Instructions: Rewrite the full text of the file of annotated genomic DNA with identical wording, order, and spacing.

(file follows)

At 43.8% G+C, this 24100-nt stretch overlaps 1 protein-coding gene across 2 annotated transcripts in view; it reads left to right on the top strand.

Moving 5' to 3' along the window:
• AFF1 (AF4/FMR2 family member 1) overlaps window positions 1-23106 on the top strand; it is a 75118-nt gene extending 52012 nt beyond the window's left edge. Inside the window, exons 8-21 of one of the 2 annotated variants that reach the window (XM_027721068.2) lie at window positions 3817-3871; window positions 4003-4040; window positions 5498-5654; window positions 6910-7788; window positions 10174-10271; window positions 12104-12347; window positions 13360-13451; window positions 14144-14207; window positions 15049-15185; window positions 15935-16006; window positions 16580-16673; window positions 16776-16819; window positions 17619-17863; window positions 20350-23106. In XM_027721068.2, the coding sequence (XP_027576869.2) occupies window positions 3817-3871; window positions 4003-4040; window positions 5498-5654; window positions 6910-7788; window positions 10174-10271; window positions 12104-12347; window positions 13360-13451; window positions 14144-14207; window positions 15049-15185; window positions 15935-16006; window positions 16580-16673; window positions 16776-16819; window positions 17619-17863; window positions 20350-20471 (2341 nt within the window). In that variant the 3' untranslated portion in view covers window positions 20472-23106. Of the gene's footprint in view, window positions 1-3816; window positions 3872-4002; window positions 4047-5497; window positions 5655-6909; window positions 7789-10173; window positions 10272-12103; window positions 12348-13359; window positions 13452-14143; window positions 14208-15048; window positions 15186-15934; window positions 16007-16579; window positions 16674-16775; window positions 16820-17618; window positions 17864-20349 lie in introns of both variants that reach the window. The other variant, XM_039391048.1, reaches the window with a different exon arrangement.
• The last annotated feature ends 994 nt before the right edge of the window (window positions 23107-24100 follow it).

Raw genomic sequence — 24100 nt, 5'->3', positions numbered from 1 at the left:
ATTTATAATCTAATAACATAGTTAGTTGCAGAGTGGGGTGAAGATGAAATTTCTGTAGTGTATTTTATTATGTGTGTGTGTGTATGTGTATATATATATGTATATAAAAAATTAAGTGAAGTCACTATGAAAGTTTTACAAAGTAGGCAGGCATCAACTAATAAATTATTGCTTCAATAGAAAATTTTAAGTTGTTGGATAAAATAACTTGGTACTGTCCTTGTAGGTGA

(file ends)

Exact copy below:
At 43.8% G+C, this 24100-nt stretch overlaps 1 protein-coding gene across 2 annotated transcripts in view; it reads left to right on the top strand.

Moving 5' to 3' along the window:
• AFF1 (AF4/FMR2 family member 1) overlaps window positions 1-23106 on the top strand; it is a 75118-nt gene extending 52012 nt beyond the window's left edge. Inside the window, exons 8-21 of one of the 2 annotated variants that reach the window (XM_027721068.2) lie at window positions 3817-3871; window positions 4003-4040; window positions 5498-5654; window positions 6910-7788; window positions 10174-10271; window positions 12104-12347; window positions 13360-13451; window positions 14144-14207; window positions 15049-15185; window positions 15935-16006; window positions 16580-16673; window positions 16776-16819; window positions 17619-17863; window positions 20350-23106. In XM_027721068.2, the coding sequence (XP_027576869.2) occupies window positions 3817-3871; window positions 4003-4040; window positions 5498-5654; window positions 6910-7788; window positions 10174-10271; window positions 12104-12347; window positions 13360-13451; window positions 14144-14207; window positions 15049-15185; window positions 15935-16006; window positions 16580-16673; window positions 16776-16819; window positions 17619-17863; window positions 20350-20471 (2341 nt within the window). In that variant the 3' untranslated portion in view covers window positions 20472-23106. Of the gene's footprint in view, window positions 1-3816; window positions 3872-4002; window positions 4047-5497; window positions 5655-6909; window positions 7789-10173; window positions 10272-12103; window positions 12348-13359; window positions 13452-14143; window positions 14208-15048; window positions 15186-15934; window positions 16007-16579; window positions 16674-16775; window positions 16820-17618; window positions 17864-20349 lie in introns of both variants that reach the window. The other variant, XM_039391048.1, reaches the window with a different exon arrangement.
• The last annotated feature ends 994 nt before the right edge of the window (window positions 23107-24100 follow it).

Raw genomic sequence — 24100 nt, 5'->3', positions numbered from 1 at the left:
ATTTATAATCTAATAACATAGTTAGTTGCAGAGTGGGGTGAAGATGAAATTTCTGTAGTGTATTTTATTATGTGTGTGTGTGTATGTGTATATATATATGTATATAAAAAATTAAGTGAAGTCACTATGAAAGTTTTACAAAGTAGGCAGGCATCAACTAATAAATTATTGCTTCAATAGAAAATTTTAAGTTGTTGGATAAAATAACTTGGTACTGTCCTTGTAGGTGA